The instability is a favor state of the air regarding the pollution dispersion. The lifting of the air transports all the contaminants from the sources. It dilutes the pollutant concentrations. The precipitation washes out the air, cleaning its detrimental constituents further. There is a third variation concerning the average lapse rate and its momentary value. It is a very rare situation when the above two lapse rates are equal. This is the case of neutral equilibrium.
Fig. 37 Vertical temperature variations 1.T parcel > T mean 2. T parcel T mean 2. T parcel < T mean Blue: average lapse rate, red: lapse rate of the air parcel T parcel = 3. T parcel = T mean
Fig. 38 The lapse rates and air stability %20ad%20lapse%20rate.jpg t/Sect14/stability8.jpg
Fig. 39. The appearance of different atmospheric states Yearly variation can also be discussed. In winter stable, and in summer unstable state used to be.
Summing the atmospheric stability we get three variations If the air is cooler (more dense) than the surrounding air, then it is called stable air. Stable air resists vertical movement If the air is warmer (less dense) than the surrounding air, then it is called unstable air. Unstable air will rise (much like a hot-air balloon) Neutral equilibrium – the two air temperature decline rates are the same
Fig. 40 Atmospheric stability determines the eddy formations as well (Oke 1987)
3. Pressure systems and pollution The cyclones have the smallest air pressure inside the formation system. The depressions (lows) are associated with converging wind motion, and the air is lifting up leading to convergence below. The effect of cyclone is positive in pollution decline. There are two fronts inside a cyclone. At first the warm front arrives with slow air motion, that forms stratus clouds and holds light precipitation. This is followed by the cold front with cumulus clouds, producing heavy storms and precipitation, that washes out the contaminant air. After the cold front the atmosphere will be clean, as it sweeps all the contaminants.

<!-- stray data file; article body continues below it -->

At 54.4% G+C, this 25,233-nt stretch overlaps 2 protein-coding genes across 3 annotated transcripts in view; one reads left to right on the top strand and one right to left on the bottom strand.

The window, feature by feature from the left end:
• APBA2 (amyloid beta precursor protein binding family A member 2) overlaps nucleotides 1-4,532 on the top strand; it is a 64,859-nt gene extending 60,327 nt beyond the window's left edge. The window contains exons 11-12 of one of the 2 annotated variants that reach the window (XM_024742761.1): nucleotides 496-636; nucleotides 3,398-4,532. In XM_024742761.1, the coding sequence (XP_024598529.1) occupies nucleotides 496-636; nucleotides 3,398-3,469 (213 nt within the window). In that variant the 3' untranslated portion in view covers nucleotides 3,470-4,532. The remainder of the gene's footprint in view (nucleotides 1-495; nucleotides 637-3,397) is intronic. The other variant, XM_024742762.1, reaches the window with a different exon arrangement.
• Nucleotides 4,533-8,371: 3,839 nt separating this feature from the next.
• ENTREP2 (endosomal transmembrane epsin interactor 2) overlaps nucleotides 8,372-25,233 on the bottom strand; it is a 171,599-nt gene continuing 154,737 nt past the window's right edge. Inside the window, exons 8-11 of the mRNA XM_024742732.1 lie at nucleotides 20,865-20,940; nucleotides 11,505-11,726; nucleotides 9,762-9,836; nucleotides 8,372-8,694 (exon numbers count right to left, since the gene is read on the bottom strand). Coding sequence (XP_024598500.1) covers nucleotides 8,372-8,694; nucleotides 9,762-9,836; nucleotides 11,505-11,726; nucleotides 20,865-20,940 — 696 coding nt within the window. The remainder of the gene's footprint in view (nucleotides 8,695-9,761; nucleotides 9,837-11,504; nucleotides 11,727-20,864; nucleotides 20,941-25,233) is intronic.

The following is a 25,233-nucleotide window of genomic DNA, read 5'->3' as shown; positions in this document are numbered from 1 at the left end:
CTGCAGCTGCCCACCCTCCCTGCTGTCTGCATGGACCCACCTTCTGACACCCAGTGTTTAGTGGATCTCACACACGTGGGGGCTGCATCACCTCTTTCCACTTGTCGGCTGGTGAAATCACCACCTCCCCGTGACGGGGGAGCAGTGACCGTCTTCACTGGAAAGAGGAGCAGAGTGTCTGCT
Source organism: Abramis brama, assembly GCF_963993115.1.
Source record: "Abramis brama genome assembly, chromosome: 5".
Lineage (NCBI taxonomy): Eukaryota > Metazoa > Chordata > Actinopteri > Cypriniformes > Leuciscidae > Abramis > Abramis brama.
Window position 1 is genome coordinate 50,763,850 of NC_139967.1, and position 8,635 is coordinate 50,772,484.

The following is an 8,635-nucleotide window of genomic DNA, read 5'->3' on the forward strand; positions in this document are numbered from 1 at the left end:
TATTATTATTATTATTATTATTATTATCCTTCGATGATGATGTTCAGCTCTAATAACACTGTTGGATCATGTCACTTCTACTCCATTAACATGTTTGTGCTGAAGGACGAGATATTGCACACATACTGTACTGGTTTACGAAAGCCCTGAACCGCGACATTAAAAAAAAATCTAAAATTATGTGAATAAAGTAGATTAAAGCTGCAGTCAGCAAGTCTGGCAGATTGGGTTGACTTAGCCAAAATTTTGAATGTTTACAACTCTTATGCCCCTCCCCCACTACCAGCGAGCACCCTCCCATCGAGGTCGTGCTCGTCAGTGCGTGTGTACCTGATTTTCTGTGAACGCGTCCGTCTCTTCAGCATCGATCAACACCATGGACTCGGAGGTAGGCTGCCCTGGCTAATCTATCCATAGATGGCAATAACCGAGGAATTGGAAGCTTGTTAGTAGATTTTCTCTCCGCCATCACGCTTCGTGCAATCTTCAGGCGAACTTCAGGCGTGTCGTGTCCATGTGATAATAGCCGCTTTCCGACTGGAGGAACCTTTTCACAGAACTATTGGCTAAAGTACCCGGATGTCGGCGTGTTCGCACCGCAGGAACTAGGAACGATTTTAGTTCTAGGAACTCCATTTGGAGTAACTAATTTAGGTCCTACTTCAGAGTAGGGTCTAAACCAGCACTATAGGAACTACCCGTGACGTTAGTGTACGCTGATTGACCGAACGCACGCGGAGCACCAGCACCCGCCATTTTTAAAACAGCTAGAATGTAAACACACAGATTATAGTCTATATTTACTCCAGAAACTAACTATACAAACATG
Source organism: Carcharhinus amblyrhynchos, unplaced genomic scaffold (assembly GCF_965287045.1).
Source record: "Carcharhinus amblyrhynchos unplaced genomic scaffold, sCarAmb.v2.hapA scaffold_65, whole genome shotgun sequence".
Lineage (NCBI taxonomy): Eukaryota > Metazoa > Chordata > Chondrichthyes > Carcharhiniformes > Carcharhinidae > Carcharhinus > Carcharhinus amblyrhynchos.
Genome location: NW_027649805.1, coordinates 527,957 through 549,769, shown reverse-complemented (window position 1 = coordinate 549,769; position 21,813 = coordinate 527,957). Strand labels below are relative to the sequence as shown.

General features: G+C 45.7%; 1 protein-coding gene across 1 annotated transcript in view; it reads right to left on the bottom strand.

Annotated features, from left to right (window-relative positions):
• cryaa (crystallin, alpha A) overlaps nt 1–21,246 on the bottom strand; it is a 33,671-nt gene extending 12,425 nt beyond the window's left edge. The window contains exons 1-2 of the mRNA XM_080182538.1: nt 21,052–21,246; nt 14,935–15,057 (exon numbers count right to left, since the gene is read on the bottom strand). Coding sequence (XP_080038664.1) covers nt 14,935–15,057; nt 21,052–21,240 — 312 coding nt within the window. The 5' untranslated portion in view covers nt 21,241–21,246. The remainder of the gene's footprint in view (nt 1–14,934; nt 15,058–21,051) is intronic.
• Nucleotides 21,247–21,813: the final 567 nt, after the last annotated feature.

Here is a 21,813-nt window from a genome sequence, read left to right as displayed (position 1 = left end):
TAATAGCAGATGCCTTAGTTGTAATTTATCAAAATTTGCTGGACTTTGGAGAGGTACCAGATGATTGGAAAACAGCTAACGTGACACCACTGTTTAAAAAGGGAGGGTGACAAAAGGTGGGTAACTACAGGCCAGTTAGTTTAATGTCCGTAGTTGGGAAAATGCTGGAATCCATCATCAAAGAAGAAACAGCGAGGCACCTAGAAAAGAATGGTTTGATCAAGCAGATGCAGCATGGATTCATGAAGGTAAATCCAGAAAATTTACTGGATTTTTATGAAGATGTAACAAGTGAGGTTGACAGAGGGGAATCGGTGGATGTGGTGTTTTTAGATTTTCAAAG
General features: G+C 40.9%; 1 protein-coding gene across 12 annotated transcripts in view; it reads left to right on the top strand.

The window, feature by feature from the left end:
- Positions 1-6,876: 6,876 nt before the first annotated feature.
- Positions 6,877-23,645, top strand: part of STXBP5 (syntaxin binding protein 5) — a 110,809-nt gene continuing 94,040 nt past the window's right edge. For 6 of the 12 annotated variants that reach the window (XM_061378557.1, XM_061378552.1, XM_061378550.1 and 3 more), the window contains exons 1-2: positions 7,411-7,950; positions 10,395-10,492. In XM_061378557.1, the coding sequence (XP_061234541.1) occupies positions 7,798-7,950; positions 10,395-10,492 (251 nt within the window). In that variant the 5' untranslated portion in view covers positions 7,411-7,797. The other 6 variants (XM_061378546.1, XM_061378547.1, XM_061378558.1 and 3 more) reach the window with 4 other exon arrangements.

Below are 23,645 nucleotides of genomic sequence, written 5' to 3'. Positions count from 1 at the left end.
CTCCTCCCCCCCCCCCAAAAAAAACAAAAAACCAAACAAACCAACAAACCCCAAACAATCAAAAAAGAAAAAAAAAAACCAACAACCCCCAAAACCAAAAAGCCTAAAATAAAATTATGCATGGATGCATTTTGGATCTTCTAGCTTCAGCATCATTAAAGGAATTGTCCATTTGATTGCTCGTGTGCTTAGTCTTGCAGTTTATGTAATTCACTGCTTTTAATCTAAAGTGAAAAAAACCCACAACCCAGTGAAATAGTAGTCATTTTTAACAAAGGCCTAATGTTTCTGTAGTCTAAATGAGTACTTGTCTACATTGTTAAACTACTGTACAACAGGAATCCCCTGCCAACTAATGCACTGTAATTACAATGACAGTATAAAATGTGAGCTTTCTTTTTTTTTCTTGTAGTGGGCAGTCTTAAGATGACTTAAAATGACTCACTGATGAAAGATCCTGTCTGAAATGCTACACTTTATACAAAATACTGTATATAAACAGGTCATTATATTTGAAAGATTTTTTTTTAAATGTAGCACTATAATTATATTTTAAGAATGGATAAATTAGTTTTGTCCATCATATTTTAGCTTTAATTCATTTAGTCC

Fig. 41 The two fronts with their precipitation events earthscience.wordpress.com/.../day-158- fronts/ /-/-/-/occludedfront.jpg
The influence of anticyclone In the presence of pollution sources, problems may arise from the interaction of weather-pollution conditions. The air pollution problems may deepen especially when high air pressure (anticyclone) dominates. Subsiding motions within an anticyclone suppress air back to the direction of ground. In some cases the forming of inversion makes the circumstances even more problematic. The inversion closes the way to leave the pollutant from the surface to higher levels. A temperature inversion traps the pollutant and can be removed only by strong wind. Pollution problems improve when cyclone occupies the place of the anticyclone.
Fig. 42 An anticyclone flow chart The higher pressure near the surface flows outward toward lower pressure. The Coriolis force also influences the wind direction. ure.gif